Nigeria’s Vice President, Professor Yemi Osinbajo, has said that devaluation of the Naira is not an appropriate option in the current economic realities in the country and offers no solutions as far as the Buhari administration is concerned.
According to a statement by the Senior Special Assistant – Media and Publicity to the Vice President, Laolu Akande, President Muhammadu Buhari had earlier expressed his views that a further devaluation of the Nigerian currency is not healthy for the Nigerian economy.
The Vice President received the Italian Ambassador in Nigeria, Mr. Fulvio Rustico and the Canadian High Commissioner in Nigeria Mr Perry John Calderwood in his office on Thursday and spoke in a similar vein about the Naira.
“I don’t agree with devaluation and it is not that I am doctrinaire about it. In the first place, it is not a solution, we are not exporting significantly. And the way things are, devaluation will not help the local economy.”
“What we need to do is to start spending more on the economy and then things will ease up a bit,” he said.
He observed that the issues around the Nigerian economy required reasonable flexibility in dealing with them.
The Vice President outlined the Federal Government’s plans to set up a $25 billion infrastructural fund which would be sourced from local and international sources including through Nigeria’s Sovereign Wealth Fund and also the pension fund among others.
He disclosed that the fund would be used to address the nation’s decaying road, rail and power infrastructures.
“This is our approach to speeding up the country’s infrastructural development,” he added.
Foreign Exchange Restriction
Professor Osinbajo also stated that the current foreign exchange restriction is a temporary measure to ensure that “we don’t deplete our foreign exchange substantially at a time when the prices of oil in the international market is dropping”.
He added that the restriction would also bring some stability to the country’s foreign reserves without which Foreign Direct Investment, FDI, might be affected.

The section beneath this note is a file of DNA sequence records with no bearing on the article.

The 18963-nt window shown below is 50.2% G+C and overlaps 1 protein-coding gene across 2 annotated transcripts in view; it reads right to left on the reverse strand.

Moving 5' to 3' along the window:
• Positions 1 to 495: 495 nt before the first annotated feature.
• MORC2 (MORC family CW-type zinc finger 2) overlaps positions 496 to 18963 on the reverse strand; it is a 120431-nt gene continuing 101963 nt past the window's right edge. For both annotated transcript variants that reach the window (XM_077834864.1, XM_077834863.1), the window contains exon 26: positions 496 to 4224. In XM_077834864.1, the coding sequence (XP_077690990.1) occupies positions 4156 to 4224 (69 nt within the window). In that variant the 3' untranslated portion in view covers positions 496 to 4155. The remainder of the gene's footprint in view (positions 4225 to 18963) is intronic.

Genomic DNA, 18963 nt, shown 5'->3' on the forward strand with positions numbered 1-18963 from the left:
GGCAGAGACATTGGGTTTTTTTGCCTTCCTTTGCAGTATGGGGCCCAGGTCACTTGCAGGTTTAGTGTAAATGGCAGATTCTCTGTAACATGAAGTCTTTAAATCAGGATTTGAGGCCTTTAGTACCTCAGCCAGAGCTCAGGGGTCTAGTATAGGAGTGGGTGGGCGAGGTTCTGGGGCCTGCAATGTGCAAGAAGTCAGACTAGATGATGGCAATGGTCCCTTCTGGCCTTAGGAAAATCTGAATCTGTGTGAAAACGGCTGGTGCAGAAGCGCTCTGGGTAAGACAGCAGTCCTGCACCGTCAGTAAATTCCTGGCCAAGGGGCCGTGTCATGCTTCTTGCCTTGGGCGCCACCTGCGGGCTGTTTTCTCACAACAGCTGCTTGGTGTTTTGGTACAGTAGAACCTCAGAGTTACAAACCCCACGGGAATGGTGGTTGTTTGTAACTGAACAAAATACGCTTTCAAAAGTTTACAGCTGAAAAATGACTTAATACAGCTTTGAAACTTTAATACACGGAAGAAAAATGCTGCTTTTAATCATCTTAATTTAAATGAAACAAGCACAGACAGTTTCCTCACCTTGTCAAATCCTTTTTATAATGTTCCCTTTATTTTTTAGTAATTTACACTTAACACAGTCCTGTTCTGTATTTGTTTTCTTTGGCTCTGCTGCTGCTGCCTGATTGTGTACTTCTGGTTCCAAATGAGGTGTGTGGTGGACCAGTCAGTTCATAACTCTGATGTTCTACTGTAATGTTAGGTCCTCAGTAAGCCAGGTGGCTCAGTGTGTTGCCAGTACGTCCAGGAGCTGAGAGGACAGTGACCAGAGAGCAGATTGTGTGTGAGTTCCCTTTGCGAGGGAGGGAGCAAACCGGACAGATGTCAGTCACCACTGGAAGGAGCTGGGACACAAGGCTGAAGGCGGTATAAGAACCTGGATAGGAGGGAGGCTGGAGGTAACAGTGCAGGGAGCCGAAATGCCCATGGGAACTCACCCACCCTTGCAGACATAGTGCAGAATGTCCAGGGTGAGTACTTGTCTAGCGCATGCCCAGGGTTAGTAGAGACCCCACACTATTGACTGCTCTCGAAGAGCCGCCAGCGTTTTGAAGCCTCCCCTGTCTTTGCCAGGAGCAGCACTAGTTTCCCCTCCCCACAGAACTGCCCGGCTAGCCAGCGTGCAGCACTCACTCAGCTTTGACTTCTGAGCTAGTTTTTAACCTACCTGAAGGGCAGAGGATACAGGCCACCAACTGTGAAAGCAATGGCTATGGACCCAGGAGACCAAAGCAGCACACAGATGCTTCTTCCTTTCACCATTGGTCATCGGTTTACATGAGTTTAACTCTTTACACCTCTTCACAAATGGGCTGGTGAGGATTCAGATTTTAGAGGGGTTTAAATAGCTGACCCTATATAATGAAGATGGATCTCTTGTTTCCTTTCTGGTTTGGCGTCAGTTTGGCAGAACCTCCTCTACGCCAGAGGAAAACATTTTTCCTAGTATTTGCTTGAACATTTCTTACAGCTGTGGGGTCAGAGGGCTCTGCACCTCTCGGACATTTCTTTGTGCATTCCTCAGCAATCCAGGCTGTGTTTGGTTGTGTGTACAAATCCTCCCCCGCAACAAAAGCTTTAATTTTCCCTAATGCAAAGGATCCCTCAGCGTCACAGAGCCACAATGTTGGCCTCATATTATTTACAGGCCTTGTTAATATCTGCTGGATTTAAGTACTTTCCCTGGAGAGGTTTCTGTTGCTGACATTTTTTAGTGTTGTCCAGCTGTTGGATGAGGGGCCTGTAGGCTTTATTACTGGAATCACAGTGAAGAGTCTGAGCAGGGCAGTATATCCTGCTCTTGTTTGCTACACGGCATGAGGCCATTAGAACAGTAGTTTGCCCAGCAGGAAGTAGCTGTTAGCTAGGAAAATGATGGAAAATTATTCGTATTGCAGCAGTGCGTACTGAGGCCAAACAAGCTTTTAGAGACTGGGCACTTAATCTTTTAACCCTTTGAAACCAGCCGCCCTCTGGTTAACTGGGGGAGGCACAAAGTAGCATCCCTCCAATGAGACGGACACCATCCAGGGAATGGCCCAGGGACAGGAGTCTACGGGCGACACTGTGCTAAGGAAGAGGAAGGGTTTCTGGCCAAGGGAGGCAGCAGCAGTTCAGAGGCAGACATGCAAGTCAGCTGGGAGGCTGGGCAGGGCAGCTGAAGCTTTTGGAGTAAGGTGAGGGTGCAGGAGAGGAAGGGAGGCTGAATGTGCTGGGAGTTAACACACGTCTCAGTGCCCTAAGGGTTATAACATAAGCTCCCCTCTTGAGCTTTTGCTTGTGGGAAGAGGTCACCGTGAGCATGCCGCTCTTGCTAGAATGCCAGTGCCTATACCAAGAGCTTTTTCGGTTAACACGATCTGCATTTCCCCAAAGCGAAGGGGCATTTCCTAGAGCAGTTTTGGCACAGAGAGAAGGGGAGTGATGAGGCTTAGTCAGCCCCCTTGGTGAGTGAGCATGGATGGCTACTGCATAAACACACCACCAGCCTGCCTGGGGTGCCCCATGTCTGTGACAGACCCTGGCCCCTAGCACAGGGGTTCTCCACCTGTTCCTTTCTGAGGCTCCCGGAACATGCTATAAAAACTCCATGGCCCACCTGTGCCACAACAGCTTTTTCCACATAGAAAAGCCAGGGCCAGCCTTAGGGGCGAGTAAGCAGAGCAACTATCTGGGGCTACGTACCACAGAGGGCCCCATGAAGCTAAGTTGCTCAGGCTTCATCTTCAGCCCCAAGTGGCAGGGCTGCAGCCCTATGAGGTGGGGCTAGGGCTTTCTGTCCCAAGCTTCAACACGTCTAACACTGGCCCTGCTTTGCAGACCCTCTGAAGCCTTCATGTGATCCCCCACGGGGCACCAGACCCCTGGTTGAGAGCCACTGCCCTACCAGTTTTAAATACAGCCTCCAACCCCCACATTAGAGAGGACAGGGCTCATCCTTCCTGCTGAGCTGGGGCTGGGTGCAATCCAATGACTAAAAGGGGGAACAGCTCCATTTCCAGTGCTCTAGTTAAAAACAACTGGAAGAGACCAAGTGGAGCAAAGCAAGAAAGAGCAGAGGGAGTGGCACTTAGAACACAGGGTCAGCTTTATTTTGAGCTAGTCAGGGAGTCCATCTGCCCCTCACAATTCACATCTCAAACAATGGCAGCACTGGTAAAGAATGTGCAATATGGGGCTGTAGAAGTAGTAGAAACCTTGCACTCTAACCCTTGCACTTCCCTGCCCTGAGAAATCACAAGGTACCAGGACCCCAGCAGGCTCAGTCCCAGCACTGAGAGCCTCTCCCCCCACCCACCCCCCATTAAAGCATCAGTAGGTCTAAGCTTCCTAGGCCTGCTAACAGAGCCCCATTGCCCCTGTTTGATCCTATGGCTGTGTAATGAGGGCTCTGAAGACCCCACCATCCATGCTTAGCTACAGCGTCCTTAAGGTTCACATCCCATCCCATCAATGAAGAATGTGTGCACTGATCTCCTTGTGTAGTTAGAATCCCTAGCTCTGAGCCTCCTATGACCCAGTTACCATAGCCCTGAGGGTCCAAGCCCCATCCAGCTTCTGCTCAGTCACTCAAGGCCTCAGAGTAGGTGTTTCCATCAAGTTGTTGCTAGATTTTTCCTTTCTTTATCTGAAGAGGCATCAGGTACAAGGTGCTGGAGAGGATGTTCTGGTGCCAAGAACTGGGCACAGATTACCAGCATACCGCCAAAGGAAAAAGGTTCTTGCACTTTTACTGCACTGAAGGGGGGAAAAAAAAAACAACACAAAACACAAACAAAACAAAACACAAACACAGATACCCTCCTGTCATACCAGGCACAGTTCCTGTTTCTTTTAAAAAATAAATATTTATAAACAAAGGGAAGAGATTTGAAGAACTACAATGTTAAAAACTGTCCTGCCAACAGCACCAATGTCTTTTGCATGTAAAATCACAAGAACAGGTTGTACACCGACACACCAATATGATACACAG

In his reckoning, FDI is more forward looking than portfolio investments which is being affected by the decision to manage the foreign exchange resources of the country.
“I am not sure devaluation is the issue, but how to ensure foreign direct investment which is more useful,” the Vice President noted, adding that he expects a bit more stability and direction in the next few months.
He disclosed that the Federal Government would work with the Central Bank of Nigeria to ensure that legitimate businesses are not badly impacted by the current foreign exchange restrictions, especially those who have previous contracts and loan commitments.
He expressed the appreciation of the Federal Government to both envoys on behalf of President Buhari and also said that he looked forward to closer and deeper ties between Nigeria and the two countries.
A delegation of top executives from Citigroup led by Mr. Jim Cowles also paid a courtesy call on the Vice President earlier on Thursday.
Nigeria’s oil revenue drops further, as N389.9 bn is shared
Nigeria’s earnings from crude oil exports continued to decline in September, as the three tiers of government shared only N389.936 billion for the month.
Apart from May and June, when the country earned revenues higher than preceding months, statutory earnings have been on the decline since July.
In July, the country’s revenue dropped by N52.4 billion; N64.36 billion in August; and N47.14 billion in September.
The Permanent Secretary, Federal Ministry of Finance, Anastasia Daniel-Nwaobia, said at the end of the meeting of the Federation Accounts Allocation, FAAC, that gross statutory revenue for September stood at N328.326 billion.
The decline in revenue for the month was attributed to the negative impact of shut down and shut-in of oil production in various terminals in the Niger Delta for maintenance and repairs.
Specifically, the country lost about $32.07 million during the month as a result of the drop in average crude oil price from $56.76 per barrel in July to about $47.32 in August.
The Permanent Secretary said the balance in the Excess Crude Account, ECA, as at October 28 remained at about $2.256 billion.
“No excess money has been added to the account as the country has not made any excess revenue from the sale of her crude oil,” she explained.